Healthcare data management is the critical process of storing, protecting, and analyzing data pulled from various sources. Managing the treasure trove of available healthcare data “allows health systems to create holistic views of patients, personalize treatments, improve communication, and enhance health outcomes” (eVariant).
Thus, patient data is an essential component of the healthcare system without which it would be difficult to function.
The amount of healthcare data available is expected to reach about 25,000 petabytes by 2020 (eVariant). This means that managing that data must become a priority. Healthcare organizations need to become data-driven, with diligent administrators and physicians focused on collecting patient data, marketing departments focused on data insights, and patients prompted to update their data whenever they can.
Making data management a priority requires involvement from all players in the healthcare industry. Negotiating this level of buy-in can be a daunting, even overwhelming challenge. In addition, it makes the challenge of securing all of this data even greater.
Another level of difficulty lies in the COVID-19 pandemic. According to the Healthcare Compliance Association (HCCA), Google’s Gmail service reported that it saw more than 18 million daily malware and phishing emails related to COVID-19 scams in just one week, and more than 240 million daily spam messages related to COVID-19. However, only 45% of respondents to the global survey said they are concerned about the risk of being scammed during or about a health crisis.
Three practices to defend protected health information (PHI) include via Medical Economics:
Under HIPAA, patient data is supposed to be encrypted whenever possible. Any electronic health record system (EHR) is able to accomplish this. But practices should not rely on encryption alone to prevent their data from being stolen, as encryption relies on protecting access to the system, and there is a powerful human element at play there. Over 80% of security breaches are the result of human error.
That said, security training can prevent those sorts of breaches by education about phishing tactics and other such scams.
Controlling system access takes different forms depending on the type of EHR the practice is using.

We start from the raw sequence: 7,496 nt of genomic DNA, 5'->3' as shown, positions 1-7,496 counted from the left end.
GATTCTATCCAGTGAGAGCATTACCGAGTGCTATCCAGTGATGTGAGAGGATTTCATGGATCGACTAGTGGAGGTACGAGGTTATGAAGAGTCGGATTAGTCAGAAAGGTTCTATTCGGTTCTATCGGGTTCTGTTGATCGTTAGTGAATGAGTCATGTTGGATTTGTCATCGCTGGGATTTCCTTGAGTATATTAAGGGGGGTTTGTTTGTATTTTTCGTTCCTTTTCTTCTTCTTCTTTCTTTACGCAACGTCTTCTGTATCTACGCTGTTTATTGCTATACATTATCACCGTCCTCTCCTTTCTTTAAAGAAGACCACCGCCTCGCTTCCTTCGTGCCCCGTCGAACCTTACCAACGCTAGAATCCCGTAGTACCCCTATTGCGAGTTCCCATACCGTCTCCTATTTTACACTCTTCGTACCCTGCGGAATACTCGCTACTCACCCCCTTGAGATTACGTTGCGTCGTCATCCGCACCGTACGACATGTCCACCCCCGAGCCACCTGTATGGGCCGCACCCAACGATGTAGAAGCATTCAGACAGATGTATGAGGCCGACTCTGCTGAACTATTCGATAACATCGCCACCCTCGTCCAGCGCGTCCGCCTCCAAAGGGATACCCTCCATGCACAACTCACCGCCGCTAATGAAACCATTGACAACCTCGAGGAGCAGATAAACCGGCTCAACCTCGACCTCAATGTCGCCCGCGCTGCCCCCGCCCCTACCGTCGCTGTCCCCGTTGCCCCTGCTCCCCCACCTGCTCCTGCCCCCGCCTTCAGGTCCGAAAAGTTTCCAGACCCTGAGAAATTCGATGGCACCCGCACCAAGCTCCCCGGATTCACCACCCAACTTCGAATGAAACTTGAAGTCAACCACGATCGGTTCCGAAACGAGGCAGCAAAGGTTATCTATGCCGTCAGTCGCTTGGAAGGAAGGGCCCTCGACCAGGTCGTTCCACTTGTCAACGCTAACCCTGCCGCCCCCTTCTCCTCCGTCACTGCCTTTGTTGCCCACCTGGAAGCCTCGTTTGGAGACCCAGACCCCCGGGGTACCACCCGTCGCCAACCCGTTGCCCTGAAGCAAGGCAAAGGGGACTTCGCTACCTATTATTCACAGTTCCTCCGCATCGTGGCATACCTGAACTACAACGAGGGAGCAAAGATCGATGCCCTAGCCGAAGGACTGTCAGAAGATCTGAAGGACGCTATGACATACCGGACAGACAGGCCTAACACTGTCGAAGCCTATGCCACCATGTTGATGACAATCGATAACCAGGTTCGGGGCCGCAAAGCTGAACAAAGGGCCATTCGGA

For example, in a client-server network, the server that stores the EHR Is located on-site and providers and staff can access the EHR through their computer network. In these types of setups, the practice is usually responsible for setting up their own security.
However, in a cloud-based EHR, the application and data are stored on a remote server. Computers reach the EHR through a web browser. The cloud-based EHR vendor configuration security for its own servers, which means practices don’t have to worry about it.
Either way, the practice’s data security could still be at risk if a password is stolen or malware is in the network. The system is also vulnerable if older operating systems such as Windows XP are still in use, or if security patches are not being regularly applied to their computer systems.
If your practice uses a client-server system, it should have onsite backup, like a mirrored server, that can replace the main server if it goes down. All practices should have off-site backup, and all practices should maintain off site copies of their financial data, including data from billing systems, general ledgers and payroll systems.
A cloud-based EHR vendor will back up EHR data, so you won’t need to worry about it. But practices that are using client-server systems should back up their data on tape and move it offsite on at least a daily basis. These backups should be offline in case a hacker takes over the network. Finally, those backups must be encrypted or it is considered a security breach under HIPAA.
Other strategies to manage patient data include:
Authenticate users Provide remote access securely Adopt role-based access Don’t store data on user devices Use and scan audit logs Get business associate agreements